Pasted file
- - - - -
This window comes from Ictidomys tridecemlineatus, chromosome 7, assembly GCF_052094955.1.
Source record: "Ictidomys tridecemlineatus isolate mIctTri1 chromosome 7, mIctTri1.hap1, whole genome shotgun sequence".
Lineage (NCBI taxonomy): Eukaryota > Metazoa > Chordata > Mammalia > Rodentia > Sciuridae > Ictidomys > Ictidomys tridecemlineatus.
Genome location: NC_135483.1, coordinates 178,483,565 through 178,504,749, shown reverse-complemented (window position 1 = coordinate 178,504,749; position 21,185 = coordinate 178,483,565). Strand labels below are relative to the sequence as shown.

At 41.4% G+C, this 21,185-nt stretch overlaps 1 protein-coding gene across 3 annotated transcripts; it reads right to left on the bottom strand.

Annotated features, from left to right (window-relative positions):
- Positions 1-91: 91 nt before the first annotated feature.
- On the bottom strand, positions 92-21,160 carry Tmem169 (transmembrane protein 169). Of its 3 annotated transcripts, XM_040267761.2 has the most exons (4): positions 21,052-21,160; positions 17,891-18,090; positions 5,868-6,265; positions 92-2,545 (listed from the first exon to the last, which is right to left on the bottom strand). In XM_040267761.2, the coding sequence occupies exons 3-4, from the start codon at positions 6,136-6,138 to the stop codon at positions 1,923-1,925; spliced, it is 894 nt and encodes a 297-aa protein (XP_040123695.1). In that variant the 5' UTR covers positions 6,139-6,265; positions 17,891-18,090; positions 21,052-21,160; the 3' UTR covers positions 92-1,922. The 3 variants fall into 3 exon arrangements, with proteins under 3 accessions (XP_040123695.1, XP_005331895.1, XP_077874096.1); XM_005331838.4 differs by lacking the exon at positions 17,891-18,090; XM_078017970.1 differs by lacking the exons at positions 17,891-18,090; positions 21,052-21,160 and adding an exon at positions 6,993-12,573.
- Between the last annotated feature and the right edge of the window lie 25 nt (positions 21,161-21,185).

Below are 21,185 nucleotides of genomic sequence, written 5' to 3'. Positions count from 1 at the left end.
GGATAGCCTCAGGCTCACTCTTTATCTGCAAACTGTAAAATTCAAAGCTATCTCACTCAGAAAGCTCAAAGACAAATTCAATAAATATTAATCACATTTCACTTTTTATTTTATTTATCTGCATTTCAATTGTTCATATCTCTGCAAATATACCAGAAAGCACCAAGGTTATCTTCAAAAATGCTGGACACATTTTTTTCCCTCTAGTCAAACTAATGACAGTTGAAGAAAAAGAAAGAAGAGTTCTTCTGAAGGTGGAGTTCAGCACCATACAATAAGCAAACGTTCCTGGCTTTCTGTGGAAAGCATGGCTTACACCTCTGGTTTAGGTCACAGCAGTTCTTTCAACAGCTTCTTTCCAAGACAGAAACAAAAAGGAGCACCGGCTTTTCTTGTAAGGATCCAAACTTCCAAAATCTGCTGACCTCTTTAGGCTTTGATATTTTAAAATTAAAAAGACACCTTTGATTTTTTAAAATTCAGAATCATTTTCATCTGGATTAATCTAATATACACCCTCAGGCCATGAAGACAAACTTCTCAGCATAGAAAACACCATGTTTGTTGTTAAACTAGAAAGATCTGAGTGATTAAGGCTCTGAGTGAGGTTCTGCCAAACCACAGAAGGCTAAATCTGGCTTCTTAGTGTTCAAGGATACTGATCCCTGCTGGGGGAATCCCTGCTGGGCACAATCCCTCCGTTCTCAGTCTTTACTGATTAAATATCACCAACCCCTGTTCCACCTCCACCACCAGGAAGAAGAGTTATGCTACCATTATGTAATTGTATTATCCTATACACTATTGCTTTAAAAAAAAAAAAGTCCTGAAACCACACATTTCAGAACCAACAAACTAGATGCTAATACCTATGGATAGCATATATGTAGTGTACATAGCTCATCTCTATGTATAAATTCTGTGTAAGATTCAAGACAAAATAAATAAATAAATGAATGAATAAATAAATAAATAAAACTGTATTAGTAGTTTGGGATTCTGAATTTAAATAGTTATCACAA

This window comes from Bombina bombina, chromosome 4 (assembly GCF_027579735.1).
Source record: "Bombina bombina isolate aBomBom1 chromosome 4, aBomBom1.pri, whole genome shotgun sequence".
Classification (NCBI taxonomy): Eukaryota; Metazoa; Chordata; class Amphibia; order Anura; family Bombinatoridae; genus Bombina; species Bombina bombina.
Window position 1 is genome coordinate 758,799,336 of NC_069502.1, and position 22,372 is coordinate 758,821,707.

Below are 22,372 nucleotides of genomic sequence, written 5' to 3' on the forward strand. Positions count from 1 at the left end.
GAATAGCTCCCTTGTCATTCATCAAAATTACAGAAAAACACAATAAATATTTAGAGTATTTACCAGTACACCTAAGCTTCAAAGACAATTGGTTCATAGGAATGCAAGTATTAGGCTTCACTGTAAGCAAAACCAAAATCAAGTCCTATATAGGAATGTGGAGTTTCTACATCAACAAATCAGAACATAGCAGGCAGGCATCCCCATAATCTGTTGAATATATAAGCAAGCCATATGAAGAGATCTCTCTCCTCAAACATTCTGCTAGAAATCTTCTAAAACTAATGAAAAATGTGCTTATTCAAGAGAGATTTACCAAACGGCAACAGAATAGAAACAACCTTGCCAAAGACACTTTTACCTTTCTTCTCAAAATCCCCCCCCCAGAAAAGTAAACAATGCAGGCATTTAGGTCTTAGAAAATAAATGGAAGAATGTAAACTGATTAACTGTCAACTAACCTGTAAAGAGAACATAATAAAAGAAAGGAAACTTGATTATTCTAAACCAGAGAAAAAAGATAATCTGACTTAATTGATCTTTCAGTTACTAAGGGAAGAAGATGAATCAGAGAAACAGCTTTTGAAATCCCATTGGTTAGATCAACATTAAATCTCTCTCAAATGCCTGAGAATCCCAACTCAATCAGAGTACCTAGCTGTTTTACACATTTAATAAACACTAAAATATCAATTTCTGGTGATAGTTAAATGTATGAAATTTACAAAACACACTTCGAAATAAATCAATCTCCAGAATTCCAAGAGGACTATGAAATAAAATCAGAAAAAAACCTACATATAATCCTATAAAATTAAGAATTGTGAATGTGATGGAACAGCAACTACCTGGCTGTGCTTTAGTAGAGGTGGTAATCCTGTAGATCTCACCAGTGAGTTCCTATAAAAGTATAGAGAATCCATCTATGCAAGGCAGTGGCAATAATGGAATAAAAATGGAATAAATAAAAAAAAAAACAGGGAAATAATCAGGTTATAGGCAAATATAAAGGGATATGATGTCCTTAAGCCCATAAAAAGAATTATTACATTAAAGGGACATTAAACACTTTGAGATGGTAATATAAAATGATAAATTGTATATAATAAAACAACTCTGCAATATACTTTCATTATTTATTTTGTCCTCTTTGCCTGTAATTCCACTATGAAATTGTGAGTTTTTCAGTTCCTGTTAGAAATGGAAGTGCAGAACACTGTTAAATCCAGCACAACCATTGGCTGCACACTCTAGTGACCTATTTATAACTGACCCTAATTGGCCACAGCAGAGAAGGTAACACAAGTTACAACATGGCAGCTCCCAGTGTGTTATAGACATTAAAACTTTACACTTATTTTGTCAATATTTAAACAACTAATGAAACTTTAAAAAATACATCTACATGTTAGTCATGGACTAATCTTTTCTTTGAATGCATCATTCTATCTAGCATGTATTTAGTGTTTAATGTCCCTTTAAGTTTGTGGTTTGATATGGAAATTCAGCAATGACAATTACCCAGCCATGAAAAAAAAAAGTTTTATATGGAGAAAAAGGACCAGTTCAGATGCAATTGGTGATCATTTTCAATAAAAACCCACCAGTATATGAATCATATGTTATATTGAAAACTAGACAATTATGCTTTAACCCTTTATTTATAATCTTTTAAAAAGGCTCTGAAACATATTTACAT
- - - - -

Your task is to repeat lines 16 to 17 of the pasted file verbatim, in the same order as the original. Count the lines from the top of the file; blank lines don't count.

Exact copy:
Below are 22,372 nucleotides of genomic sequence, written 5' to 3' on the forward strand. Positions count from 1 at the left end.
GAATAGCTCCCTTGTCATTCATCAAAATTACAGAAAAACACAATAAATATTTAGAGTATTTACCAGTACACCTAAGCTTCAAAGACAATTGGTTCATAGGAATGCAAGTATTAGGCTTCACTGTAAGCAAAACCAAAATCAAGTCCTATATAGGAATGTGGAGTTTCTACATCAACAAATCAGAACATAGCAGGCAGGCATCCCCATAATCTGTTGAATATATAAGCAAGCCATATGAAGAGATCTCTCTCCTCAAACATTCTGCTAGAAATCTTCTAAAACTAATGAAAAATGTGCTTATTCAAGAGAGATTTACCAAACGGCAACAGAATAGAAACAACCTTGCCAAAGACACTTTTACCTTTCTTCTCAAAATCCCCCCCCCAGAAAAGTAAACAATGCAGGCATTTAGGTCTTAGAAAATAAATGGAAGAATGTAAACTGATTAACTGTCAACTAACCTGTAAAGAGAACATAATAAAAGAAAGGAAACTTGATTATTCTAAACCAGAGAAAAAAGATAATCTGACTTAATTGATCTTTCAGTTACTAAGGGAAGAAGATGAATCAGAGAAACAGCTTTTGAAATCCCATTGGTTAGATCAACATTAAATCTCTCTCAAATGCCTGAGAATCCCAACTCAATCAGAGTACCTAGCTGTTTTACACATTTAATAAACACTAAAATATCAATTTCTGGTGATAGTTAAATGTATGAAATTTACAAAACACACTTCGAAATAAATCAATCTCCAGAATTCCAAGAGGACTATGAAATAAAATCAGAAAAAAACCTACATATAATCCTATAAAATTAAGAATTGTGAATGTGATGGAACAGCAACTACCTGGCTGTGCTTTAGTAGAGGTGGTAATCCTGTAGATCTCACCAGTGAGTTCCTATAAAAGTATAGAGAATCCATCTATGCAAGGCAGTGGCAATAATGGAATAAAAATGGAATAAATAAAAAAAAAAACAGGGAAATAATCAGGTTATAGGCAAATATAAAGGGATATGATGTCCTTAAGCCCATAAAAAGAATTATTACATTAAAGGGACATTAAACACTTTGAGATGGTAATATAAAATGATAAATTGTATATAATAAAACAACTCTGCAATATACTTTCATTATTTATTTTGTCCTCTTTGCCTGTAATTCCACTATGAAATTGTGAGTTTTTCAGTTCCTGTTAGAAATGGAAGTGCAGAACACTGTTAAATCCAGCACAACCATTGGCTGCACACTCTAGTGACCTATTTATAACTGACCCTAATTGGCCACAGCAGAGAAGGTAACACAAGTTACAACATGGCAGCTCCCAGTGTGTTATAGACATTAAAACTTTACACTTATTTTGTCAATATTTAAACAACTAATGAAACTTTAAAAAATACATCTACATGTTAGTCATGGACTAATCTTTTCTTTGAATGCATCATTCTATCTAGCATGTATTTAGTGTTTAATGTCCCTTTAAGTTTGTGGTTTGATATGGAAATTCAGCAATGACAATTACCCAGCCATGAAAAAAAAAAGTTTTATATGGAGAAAAAGGACCAGTTCAGATGCAATTGGTGATCATTTTCAATAAAAACCCACCAGTATATGAATCATATGTTATATTGAAAACTAGACAATTATGCTTTAACCCTTTATTTATAATCTTTTAAAAAGGCTCTGAAACATATTTACAT